Factors Affecting Learning Outcomes

A law student at Harvard, Tyler Vigen, recently published a list of charts of correlations on his blog Spurious Correlations. Here are some examples:

The above examples from Vigen are clearly "coincidental correlations".  There is no meaning to be gained from these correlations because there is no real relationship between these observations or events. No one really expects that seeing Nicolas Cage on the big screen makes people fall into swimming pools and drown. It is interesting to note that these "spurious correlations" involve human actions or activities. Education is a human activity so one has to be careful while drawing conclusions from correlations seen in education.

As mentioned in a previous post on this blog, "Correlations and Causation":
"These are examples of correlations. To establish causation, a mechanism is required to explain how one trend leads to another. One example is that immigrants in these counties take the education of their children more seriously. As a result, education attainment is higher in regions in the United States where there is a greater percentage of immigrants."

The above hypothesis (children of immigrants study harder) has been tested and results from a recent study were highlighted in a previous post, "Are Filipino Students in the United States Smarter Than Whites?". Showing that a correlation goes beyond just two events occurring in a seemingly synchronized fashion establishes a deeper meaning that can provide us with a better understanding of what works and what does not work, especially in human endeavors such as education.

The results for the 12th grade National Assessment of Education Progress exams in reading and math in the United States are now available. Unlike the 4th and 8th grade tests, these exams are still on a pilot stage. So far, only 13 states are included in this exam. This exam is particularly interesting since it assesses student learning at the end of K-12 in the United States. Of course, interesting correlations are present:

If one is familiar with politics in the US, students from the "blue" states (states that usually vote for the candidate from the Democratic party) seem to outperform students from the "red" states (states that usually vote Republican). Please exercise caution here. It is only a correlation. Politics aside, there are other interesting correlations:

There are two factors here that are being correlated with a student's performance in the math exam. The first is race and a second factor is the parent's highest educational attainment. Within an ethnic group and this is true across all ethnic groups, a student's score correlates strongly with the education level of the parent. The same trend holds for the reading scores:

One can see this correlation by focusing on the lower (25th percentile) and higher (75th percentile) performers:

The above shows us that a student whose parents did not finish high school is 5 times more likely to score in the 25th percentile than in the 75th percentile in the NAEP math exam. A student who has at least one parent finishing college is more than ten times more likely than a student whose parents did not finish high school to score in the 75th percentile. These are significant odds. The above does show a significant correlation between learning outcomes and the parent's education level. Whether this is a causation relationship or not is an important question to address. People may be quick to extrapolate that this strong correlation shows that parents do school work at home. Parents are the ones teaching their children how to read and how to do math. Not so quick...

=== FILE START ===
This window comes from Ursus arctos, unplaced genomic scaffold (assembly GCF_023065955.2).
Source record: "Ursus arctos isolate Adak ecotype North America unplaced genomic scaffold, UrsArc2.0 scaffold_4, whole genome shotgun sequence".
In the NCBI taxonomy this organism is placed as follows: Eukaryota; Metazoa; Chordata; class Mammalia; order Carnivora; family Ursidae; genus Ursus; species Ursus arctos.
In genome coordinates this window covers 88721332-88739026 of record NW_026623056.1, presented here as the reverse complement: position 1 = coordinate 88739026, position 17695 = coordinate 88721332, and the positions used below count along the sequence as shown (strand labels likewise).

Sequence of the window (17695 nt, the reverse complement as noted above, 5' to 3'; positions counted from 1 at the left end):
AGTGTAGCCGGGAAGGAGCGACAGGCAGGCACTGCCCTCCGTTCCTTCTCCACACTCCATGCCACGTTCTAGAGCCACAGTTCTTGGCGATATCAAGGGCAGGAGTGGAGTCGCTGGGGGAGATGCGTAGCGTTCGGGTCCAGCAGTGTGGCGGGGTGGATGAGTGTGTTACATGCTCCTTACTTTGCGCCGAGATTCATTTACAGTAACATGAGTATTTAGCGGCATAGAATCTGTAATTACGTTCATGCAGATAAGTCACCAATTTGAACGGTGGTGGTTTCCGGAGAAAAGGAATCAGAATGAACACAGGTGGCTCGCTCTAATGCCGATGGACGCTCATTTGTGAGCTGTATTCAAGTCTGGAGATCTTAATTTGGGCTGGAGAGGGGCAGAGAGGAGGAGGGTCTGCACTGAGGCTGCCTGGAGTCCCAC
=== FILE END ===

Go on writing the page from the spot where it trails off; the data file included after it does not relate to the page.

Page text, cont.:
There may be a third factor, which likewise correlates with both parent educational attainment and student learning outcomes. That factor is household income:

Above graphs copied from Wikipedia
Thus, these correlations may be pointing at the same thing. Poverty crushes education. In a previous post, I wrote:
"...poverty deals a knock out combination on education. Poverty creates an achievement gap before formal schooling starts and schools that serve poor children are the ones often lacking in resources. Elite schools are limited to children of privileged families. Relying solely on market solutions to address poverty cannot succeed. An iron hand on markets is not advisable, but an obligation to protecting the poor, the most vulnerable of society, cannot be dropped. A free market economy as well as a healthy democracy requires an informed citizenry. Poor people often make bad choices. Their choices unfortunately have more severe consequences. Poverty does not allow for the right atmosphere required for proper choices and decisions to be made. Poverty crushes education. Basic education therefore must mitigate the harmful effects of poverty. Acknowledging that poverty harms education is a necessary first step in solving problems in basic education. The solutions are not cheap. Not taking actions, however, is more expensive. A healthy democracy is not possible with widespread poverty. And as Ravitch points out, addressing poverty is expensive, but is "not nearly as expensive as the social and economic costs of crime, illness, violence, despair, and wasted human talent.""